Bridgehampton got me confused with East Hampton which is nearly a hundred miles out to the east from Gatsby’s Eggs, such a distance extending to at least one box of cigarillos with the roof down and a quart of OP rye either way.  Which of course raises the matter of a cranky and trashed Jackson Pollock half a pack of Luckies further east out on the Springs-Fireplace Road showing a coupla young beauties what for in his Olds with the top down and a bottle or two belowdecks when he turned her over, killed one of the lasses and decapitated himself in a mess the size of Blue Poles which winemaker David Wynn and his mates convinced Prime Minister Gough Whitlam to buy for us away back in 1973, at the grand bite of $1.3 million, which the types who would have then voted for Blue Ties said was outrageous for twenty foot of pissed dribble.   

The Blooper, as some wowser idiots of the day called it, was originally called Number 11, 1952 and it still makes me laugh hilariously and weep bitterly at the same time.  Along with Grange Hermitage and yours truly, it’s just one of the miracles that occurred in that bonnie vintage.  I visited it again last year.  It is truly magnificent trippy tortured madness of the highest genius.  Bacchus only knows what it’s worth now.  David Geffen sold the comparitively moody and rather gloomy Number 5, 1948 to a bloke who claims he didn’t buy it for $140 million in 2006 and that’s not half the painting in spite of that price setting another world record at the time.  

Blue Poles [Number 11, 1952] 1952; enamel and aluminium paint with glass on canvas; 212.1 x 488.9  cm; signed and dated "Jackson Pollock 52" (originally inscribed with a "3", subsequently painted over with a "2"); purchased 1973 National Gallery of Australia, Canberra ... click any image to enlarge; here's a slice of crisper detail:

Number 11, 1952 is drunken chaos on such a mighty scale that if its detractors of the day knew much of the truth of Pollock’s situation with the bottle they could have used it as a grand promo for temperance and considered it money well spent, but they’re never that smart, the proho wowser twerps.  They’re furtive and sly to their own detriment.

This orange Pinot grigio, which is called Pinot gris in France, would fool most wino folks who aren’t fools.  If you gave it to them blindfolded, they’d say it was a red wine.  Which is not as confounding as Blue Poles but involves a little of its out-there terroir.  Gris, and grigio both mean grey.  The grape is a mutation of Pinot noir, a name which in turn arises from a pine-cone-shaped bunch of red grapes which must have been called black by somebody as colourblind as me.  The grey Pinot can be nearly any shade from white – not to use my name too lightly – like Chardonnay, through the lovely range of pale battleship hues to what I am assured is quite dark bluey pink.  Its DNA is so close to that of Pinot noir that grape doctors think the colour in the skin is the only difference.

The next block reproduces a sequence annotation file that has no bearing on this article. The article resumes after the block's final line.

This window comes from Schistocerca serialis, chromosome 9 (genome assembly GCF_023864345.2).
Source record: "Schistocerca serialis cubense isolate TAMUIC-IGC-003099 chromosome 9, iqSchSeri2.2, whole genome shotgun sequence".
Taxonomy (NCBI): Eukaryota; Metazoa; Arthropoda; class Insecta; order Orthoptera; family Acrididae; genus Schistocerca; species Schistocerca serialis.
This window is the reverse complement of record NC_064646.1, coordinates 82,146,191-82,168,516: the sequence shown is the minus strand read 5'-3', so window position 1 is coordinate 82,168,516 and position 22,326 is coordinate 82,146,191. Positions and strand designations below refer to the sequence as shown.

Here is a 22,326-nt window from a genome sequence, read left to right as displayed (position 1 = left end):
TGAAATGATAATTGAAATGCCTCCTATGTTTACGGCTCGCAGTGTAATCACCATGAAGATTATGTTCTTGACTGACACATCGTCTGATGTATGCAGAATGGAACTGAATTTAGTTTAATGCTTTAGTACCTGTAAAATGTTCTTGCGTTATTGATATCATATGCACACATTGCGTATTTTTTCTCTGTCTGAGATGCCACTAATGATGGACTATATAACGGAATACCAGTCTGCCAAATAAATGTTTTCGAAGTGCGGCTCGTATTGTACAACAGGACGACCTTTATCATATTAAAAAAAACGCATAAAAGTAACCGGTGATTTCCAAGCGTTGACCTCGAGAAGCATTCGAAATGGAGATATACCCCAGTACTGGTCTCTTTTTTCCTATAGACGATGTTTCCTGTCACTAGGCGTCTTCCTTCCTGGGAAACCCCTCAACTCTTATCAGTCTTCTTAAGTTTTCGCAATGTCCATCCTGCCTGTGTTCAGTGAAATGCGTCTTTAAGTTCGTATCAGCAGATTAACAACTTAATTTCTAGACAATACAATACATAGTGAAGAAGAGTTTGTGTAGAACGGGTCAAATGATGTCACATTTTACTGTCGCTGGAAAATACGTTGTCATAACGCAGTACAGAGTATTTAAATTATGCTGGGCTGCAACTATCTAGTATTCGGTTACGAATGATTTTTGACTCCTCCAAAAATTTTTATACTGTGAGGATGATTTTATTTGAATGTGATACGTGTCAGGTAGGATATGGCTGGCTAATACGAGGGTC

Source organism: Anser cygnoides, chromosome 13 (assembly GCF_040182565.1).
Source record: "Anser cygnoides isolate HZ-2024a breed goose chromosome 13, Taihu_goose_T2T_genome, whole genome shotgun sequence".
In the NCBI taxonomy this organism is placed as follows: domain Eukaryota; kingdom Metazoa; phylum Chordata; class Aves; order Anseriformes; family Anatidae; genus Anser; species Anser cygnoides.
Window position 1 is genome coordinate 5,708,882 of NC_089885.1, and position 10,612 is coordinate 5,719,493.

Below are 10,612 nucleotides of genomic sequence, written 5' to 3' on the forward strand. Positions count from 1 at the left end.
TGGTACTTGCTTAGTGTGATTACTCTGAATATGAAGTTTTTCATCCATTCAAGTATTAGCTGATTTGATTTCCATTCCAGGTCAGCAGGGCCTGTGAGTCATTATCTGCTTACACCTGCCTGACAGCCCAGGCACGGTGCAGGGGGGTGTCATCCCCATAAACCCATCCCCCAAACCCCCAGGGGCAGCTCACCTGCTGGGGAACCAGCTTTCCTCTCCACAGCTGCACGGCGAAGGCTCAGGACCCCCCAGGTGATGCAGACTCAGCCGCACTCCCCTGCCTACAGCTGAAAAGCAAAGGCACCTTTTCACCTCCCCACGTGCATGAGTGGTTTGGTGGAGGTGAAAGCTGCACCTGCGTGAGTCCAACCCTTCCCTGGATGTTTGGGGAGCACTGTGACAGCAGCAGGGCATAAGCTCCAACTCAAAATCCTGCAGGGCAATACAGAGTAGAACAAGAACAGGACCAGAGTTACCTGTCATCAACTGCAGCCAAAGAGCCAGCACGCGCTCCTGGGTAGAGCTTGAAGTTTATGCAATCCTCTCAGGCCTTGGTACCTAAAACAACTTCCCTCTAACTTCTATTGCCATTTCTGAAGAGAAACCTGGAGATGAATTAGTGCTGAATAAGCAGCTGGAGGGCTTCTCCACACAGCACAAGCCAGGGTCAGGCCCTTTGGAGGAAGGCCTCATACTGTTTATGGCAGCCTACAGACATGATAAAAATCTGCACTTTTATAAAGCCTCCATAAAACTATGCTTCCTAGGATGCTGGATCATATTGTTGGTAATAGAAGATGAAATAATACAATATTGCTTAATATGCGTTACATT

Bluey-pinky-grey little round juicy things growing on poles near Jackson Pollock's studio on Long Island: Pinot grigio ripening at Channing Daughters
So why would the blind taster imagine this is red wine?  Other than its unction, probably tannin: it has quite a lot of tannin for a wine which is not red or any darker hue. To me, the tannin seems chalky.  It reminds me of some of the flavours of the Kimmeridgean chalks, a great bowl of fossilized microscopic oysters that stretches from Champagne and Chablis across to England, where it is most obvious in the White Cliffs of Dover, and brings to mind the chalky calcrete of Watervale in the Clare Valley. 

But there’s no chalk on Long Island, which is a sandy stretch filling two long lines of moraine where a glacier melted, leaving the old rocks it ground up and pushed aside til the sea absorbed all that meltwater and rose up to sink everything alongside.  Very deep below that is very old schisty bedrock, which makes me think of the more austere flavours imparted by the schists of Eden Valley and the High Barossa but these roots don’t go down as far as that real old basement. They grow in deep clay and sandy loam with riverine pebbles at the bottom and it looks a whole lot like the more recent bits of McLaren Vale which is not cool enough for Pinot of any sort.  

Clay and sandy loam over riverine alluvium at Channing Daughters
Most Australian winemakers make their Pinot gris, or grigio, in a pure white manner, as if it belonged in the sanitised refrigerated territory between Sauvignon blanc and Chardonnay without oak.  They argue about gris and grigio as if they’re different varieties, which confuses the drinker no end.  If there’s any concensus it seems grigio is made to be more immediately frivolous and fruity than the more austere gris, as best manifest in Alsace.  This baby blows that nonsense away: nothing frivolous or simply fruity about this Ramato. Or any of the traditional ones from Friuli, for that matter.  

Whatever they’re called, most Aussie models are nondescript, and some, like the Fox Gordon Charlotte’s Web 2012 I’m drinking from the Adelaide Hills, are strangely sweet.  Somebody’ll love it, but just as I’d never grow Pinot grigio anywhere I couldn’t grow good Pinot noir, I’d never make a white, grey, orange or copper one any sweeter than I’d make a black one.

Channing Daughters winemaker Christopher Tracy